Ag Teacher Abroad Peruvian Agriculture vs American Agriculture

Agriculture is a broad field.

Green Mile. Picture above is a soybean field in early June. The field is located in Northeast Iowa. This field is of similar size to many other fields in this area; 150 acres. Photo Credit: Strong Photos

The world is a big place.

Everyone does things differently.

The same but different. These pumpkins were carved in the fall of 2015 following my arrival back to the United States after traveling abroad. It was a fun, light activity after some crazy travel. Photo Credit: Some Kerr

From rural Northeast Iowa to urban Lima, Peru

Raccoon Hunting

Fall Harvest 2015; Geraldine's Place

Feeding a calf on 1 hour of sleep.

Peruvian 'grocery store'

Peruvian "ice cream shop" outside the school.

From the United States to Peru.

Three Traits. Peru is located on the left size of South America. It has three portions which can be seen in the photo; a coastline, the Andes mountains, and the Amazon jungle. Photo Credit: WikiImages

In the fall of 2015, I went on an adventure to Lima, Peru to student teach for middle school science. Lima is the capital of Peru and is located along the coastline of the Pacific ocean. Below is a photo of Lima in the winter.

Cold. Gray. Windy. The coastline of Chorillos, the coastal suburb of Lima. The road pictured is the nicest condition road in the city due to high tourism traffic.

Throughout my stay I ventured to two of the three portions of Peru; the coast/desert and the Andes mountains. Agriculture was always in the back of my mind.

This is the desert portion of Peru. The landscape is literally all sand and small rocks. There were little to no crops grown here. Irrigation was in place but seldom. The population was limited and based near water sources.
With my trip timeline, lack of vaccinations, and teaching schedule I did not get a change to travel into the Amazon. A few of my friends did. Pictured are photos they took. The agriculture here is mostly sustenance based and revolves around fruit, lumber, and the Amazon rainforest.
Machu Picchu is one of the Seven Wonders of the World. It is located at the base of the Andes mountains, one of the three main geographically areas of Peru. While many people travel thousands of miles to see the old Incan ruins, I was more interested in the irrigation and ag-related products produced in the Andes mountains.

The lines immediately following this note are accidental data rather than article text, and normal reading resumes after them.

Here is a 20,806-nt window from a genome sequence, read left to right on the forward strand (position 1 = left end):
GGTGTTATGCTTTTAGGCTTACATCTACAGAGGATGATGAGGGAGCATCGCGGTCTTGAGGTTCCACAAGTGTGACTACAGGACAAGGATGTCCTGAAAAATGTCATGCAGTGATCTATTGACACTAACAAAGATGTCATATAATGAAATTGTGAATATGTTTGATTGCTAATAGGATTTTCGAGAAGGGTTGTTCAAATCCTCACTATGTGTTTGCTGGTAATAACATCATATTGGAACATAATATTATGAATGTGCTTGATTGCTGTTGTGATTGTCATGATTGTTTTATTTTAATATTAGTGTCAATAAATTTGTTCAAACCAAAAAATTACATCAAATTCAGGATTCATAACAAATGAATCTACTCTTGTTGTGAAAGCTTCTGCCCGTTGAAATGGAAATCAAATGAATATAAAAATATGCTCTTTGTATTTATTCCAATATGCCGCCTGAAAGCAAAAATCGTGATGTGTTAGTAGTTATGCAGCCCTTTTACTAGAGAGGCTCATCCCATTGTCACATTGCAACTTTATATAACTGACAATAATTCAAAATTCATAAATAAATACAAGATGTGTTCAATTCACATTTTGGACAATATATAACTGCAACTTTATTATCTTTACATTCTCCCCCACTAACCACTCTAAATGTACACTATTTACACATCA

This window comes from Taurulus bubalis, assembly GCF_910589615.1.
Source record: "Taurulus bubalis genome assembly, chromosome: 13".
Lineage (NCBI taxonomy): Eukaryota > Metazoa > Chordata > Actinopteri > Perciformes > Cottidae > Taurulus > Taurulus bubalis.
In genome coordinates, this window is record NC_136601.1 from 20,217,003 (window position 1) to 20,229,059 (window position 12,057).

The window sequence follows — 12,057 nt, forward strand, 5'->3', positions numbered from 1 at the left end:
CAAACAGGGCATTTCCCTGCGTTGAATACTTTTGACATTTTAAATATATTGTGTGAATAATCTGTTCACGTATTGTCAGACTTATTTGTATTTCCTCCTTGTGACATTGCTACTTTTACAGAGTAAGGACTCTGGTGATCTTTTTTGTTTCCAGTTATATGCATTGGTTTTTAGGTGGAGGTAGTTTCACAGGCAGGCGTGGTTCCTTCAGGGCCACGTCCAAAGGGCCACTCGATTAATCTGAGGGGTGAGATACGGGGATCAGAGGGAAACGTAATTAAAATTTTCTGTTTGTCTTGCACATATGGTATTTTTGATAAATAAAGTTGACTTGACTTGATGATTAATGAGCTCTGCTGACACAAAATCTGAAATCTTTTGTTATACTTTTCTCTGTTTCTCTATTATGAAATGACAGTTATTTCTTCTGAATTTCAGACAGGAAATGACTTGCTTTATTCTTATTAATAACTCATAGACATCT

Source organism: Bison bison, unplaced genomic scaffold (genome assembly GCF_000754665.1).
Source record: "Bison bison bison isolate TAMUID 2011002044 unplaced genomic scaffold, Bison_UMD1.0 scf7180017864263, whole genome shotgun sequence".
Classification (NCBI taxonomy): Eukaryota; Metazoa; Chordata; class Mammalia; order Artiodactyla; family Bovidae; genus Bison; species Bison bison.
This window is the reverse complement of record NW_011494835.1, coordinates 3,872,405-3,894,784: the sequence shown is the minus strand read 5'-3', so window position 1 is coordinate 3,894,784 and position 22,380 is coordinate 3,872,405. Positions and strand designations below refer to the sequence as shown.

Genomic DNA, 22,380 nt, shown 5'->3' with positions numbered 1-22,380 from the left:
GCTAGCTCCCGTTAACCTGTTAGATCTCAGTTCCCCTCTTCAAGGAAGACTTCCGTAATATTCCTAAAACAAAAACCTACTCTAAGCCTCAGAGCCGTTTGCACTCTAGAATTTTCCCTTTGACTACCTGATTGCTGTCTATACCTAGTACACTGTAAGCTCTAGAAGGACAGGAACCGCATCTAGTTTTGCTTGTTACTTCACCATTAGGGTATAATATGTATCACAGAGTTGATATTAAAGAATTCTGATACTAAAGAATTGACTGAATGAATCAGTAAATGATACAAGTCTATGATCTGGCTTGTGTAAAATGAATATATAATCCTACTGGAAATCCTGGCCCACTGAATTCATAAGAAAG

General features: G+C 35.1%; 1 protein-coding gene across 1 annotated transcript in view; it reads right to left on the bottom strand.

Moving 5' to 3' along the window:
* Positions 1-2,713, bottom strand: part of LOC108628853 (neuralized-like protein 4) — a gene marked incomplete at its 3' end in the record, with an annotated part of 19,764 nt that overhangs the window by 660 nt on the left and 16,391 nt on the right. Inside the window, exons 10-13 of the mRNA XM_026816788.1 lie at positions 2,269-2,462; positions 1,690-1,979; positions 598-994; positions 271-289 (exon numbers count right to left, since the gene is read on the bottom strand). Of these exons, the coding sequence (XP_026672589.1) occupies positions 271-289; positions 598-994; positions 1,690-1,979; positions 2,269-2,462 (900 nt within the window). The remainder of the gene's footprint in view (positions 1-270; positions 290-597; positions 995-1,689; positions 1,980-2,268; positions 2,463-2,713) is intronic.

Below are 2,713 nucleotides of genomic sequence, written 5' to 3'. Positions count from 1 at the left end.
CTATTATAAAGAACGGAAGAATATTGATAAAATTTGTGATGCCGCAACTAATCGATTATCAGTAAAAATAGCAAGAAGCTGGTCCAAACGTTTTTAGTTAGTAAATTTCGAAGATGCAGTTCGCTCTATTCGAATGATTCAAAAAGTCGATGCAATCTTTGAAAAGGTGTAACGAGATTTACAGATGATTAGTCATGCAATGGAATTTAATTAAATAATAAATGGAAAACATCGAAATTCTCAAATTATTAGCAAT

Potatoes, Potatoes. Peru is well-known for potato production in the highlands the Andes mountains. Here a local is displaying only a portion of the different varieties of potatoes and fruits/veggies grown in Peru.

Located lower in elevation were many other old Incan ruins. Many traditional Peruvians still reside in the area. These places and people are pictured below. Textiles, minerals (salt mine) and terrace crop production are major agriculture productions in the highlands. Our idea for terracing came from the Incans and their research.

Textiles contain patterns that represent the area where they were created. Here, an ocean wave represents a family who moved from the coast to the highlands.

Plants and minerals are used to dye fabrics for textiles.

The dye is extracted from plants and fruits.

Salt mining is a major industry in the highlands of Peru. Here you can see the water running out of the mountain. It is irrigated thousands of directions to fill different slots.

Over time, the sun naturally evaporates the water off the salt solution. This leaves large pieces of salt which works scoop up with shovels.

Here you can see all the different salt slots in salt mine.

This is a traditional Incan "research farm" where Incans experimented with different hybrids at different elevations.

Incan terraces.

Llamas and sheep often graze the rare plains in the highlands.

Agriculture education does not exist in Peru. I was located in a wealthier private school in a high-economic status community of the capital of Peru. There was no agriculture education. There was basic biology and chemistry. Post-high school (age 16) there are major universities in Peru that offer Agriculture Education but you must invest substantial money to attend the college. The general public has little agriculture-based education.

The top portion of pictures are from the science education I taught and observed while student teaching. The bottom portion of pictures are from a single trip to Indianapolis, IN for National FFA Convention. The difference in agriculture-based education is noticeable.

With a drastic difference in geography, culture, and education Peru and the United States vary in their views and opinions of agriculture.

Currently, the internet and social media are two venues in which people can spread awareness about production agriculture across the world, not just within a school or small geographically area such as Northeast Iowa.

It is essential to be informed consumers and advocate for production agriculture in a positive , factual way.

What will you spread? How will you share your knowledge about your experiences in agriculture?

Example of an Edited Photo Side-by-Side
How will you impact people outside your immediate life?


Created with images by jhfearless - "P1050864" • skeeze - "world earth planet" • WikiImages - "south america continent land" • kud4ipad - "3Angle - Sea, Land, Sky" • Ivan Mlinaric - "Woman selling fruit in Market" • LoboStudioHamburg - "twitter facebook together"

Made with Adobe Slate

Make your words and images move.

Get Slate

Report Abuse

If you feel that this video content violates the Adobe Terms of Use, you may report this content by filling out this quick form.

To report a Copyright Violation, please follow Section 17 in the Terms of Use.